What to expect from South Africa’s interest rate hike this week
The South African Reserve Bank’s (SARB) Monetary Policy Committee (MPC) is set to hike interest rates on Thursday (22 September) this week in an attempt to support the rand and control inflationary forces, but economists differ in expectations on how much.
A recent survey conducted by the international comparison website Finder revealed that half of the economists polled (50%) expect an increase of 50 basis points (bps) at the September meeting.
A further 44% expect it will rise as much as 75bps, and only one respondent predicts a 25bps increase.
Despite all expecting varying degrees of action by the SARB, the majority believe that the increase should only be 50bps.
The economists polled in the survey included experts from the Bureau of Economic Research, Standard Bank, Old Mutual, Wits Business School, Investec and more.
Jee-A van der Linde, an economist from Oxford Economic Africa, said she expects a 50bps hike as a result of high inflation that peaked in July that increased to 7.8% y-o-y.
Van der Linde said that the SARB might want to see further evidence that the peak is actually behind us. Elna Moolman, Standard Bank’s head of macroeconomic research, added that 50bps should be enough.
She noted, however, that with higher headline and core inflation, alongside wage increases, the SARB would be reluctant to slow its rate hikes.
Global financial services, BNP Paribas, differs in its expectation, stating that SARB is likely to keep its foot firmly on the pedal with broad price pressures promoting a 75bps.
A 75bps hike would bring the repo rate back to pre-Covid levels, it said. However, this may still be insufficient in light of South Africa’s inflationary outlook.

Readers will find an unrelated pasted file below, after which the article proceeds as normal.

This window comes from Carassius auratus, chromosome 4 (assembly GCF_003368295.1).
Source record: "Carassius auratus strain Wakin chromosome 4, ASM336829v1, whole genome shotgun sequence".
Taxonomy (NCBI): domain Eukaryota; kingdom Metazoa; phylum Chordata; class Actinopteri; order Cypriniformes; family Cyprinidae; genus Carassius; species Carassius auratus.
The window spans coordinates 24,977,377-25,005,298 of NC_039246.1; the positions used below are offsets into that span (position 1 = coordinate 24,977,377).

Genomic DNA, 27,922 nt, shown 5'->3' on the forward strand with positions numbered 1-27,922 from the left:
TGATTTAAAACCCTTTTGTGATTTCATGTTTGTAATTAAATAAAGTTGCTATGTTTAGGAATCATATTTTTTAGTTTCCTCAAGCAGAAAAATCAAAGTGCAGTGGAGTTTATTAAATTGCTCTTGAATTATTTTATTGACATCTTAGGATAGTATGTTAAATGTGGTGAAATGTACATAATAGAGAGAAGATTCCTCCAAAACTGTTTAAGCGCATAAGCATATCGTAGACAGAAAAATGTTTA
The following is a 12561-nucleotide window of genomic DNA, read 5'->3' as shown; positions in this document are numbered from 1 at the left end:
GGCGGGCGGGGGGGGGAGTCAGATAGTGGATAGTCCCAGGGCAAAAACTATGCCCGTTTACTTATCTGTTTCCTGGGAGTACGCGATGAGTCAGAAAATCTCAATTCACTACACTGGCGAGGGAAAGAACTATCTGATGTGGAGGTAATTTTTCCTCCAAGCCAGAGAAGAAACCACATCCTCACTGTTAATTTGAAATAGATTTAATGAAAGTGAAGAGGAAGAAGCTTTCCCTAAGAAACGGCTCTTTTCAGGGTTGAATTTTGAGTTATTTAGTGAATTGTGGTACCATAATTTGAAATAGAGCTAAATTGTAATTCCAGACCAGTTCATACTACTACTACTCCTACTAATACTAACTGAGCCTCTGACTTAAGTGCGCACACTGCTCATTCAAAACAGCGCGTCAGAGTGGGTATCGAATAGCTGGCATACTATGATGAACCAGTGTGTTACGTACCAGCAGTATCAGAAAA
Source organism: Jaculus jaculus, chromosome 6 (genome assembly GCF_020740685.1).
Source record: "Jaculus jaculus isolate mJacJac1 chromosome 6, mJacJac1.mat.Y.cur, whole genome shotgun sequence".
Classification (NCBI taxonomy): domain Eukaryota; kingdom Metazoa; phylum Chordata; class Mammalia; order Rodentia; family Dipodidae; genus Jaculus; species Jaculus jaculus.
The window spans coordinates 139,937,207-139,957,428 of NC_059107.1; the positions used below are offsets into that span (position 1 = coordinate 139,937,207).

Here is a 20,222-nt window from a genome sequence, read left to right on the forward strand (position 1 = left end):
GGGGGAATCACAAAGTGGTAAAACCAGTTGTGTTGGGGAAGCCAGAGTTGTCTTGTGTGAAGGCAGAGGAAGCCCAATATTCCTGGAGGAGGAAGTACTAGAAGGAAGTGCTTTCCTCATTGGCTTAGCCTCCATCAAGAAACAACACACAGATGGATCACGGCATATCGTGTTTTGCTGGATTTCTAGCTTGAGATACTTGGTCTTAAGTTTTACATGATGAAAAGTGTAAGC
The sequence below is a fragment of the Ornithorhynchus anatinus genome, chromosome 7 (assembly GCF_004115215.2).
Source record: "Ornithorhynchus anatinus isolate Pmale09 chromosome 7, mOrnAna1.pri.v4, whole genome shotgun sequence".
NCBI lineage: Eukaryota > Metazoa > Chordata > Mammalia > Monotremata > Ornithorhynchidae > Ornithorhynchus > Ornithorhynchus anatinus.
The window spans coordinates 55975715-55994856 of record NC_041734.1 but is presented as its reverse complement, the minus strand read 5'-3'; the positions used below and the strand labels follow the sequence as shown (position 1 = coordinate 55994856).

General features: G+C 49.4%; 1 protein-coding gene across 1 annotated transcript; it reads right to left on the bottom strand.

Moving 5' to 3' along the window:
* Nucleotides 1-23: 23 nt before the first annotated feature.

“The most important reason why we see no room for SARB complacency right now is that we expect only a slow return to its inflation target in H2 2024,” it said.
“Judging by SARB Governor Lesetja Kganyago’s recent comments that it is ‘too early to call the inflation peak’, the bank is uneasy – and rightly so, in our view – with materialising upside risks to the inflation outlook, despite slowing global oil and food prices.”
South Africa’s consumer inflation figures for August are due on Wednesday (21 September), a day before the MPC would make its final decision, and economists anticipate that the figure will be slightly lower than before.
The Bureau of Economic Research (BER) expects the SARB to follow the trend set by other central banks – including a recent 75bps hike by the European Central Bank and an expected 75bps hike by the US Fed later this week.
While it expects the annual headline CPI inflation in South Africa rate to moderate to 7.3% as a result of lower fuel prices which came into effect at the start of the month, it believes the interest rate will be hiked by 75bps, adding that it wouldn’t be surprising if one member votes for 100bps.
BNP Paribas argues that due to possible upside risk, its 75bps call is skewed towards a more hawkish statement: “Markets are pricing in more than 150bp of hikes before year.”
The banking group expects further hikes in November 2022 and January 2023 of 50bps and 25bps, respectively.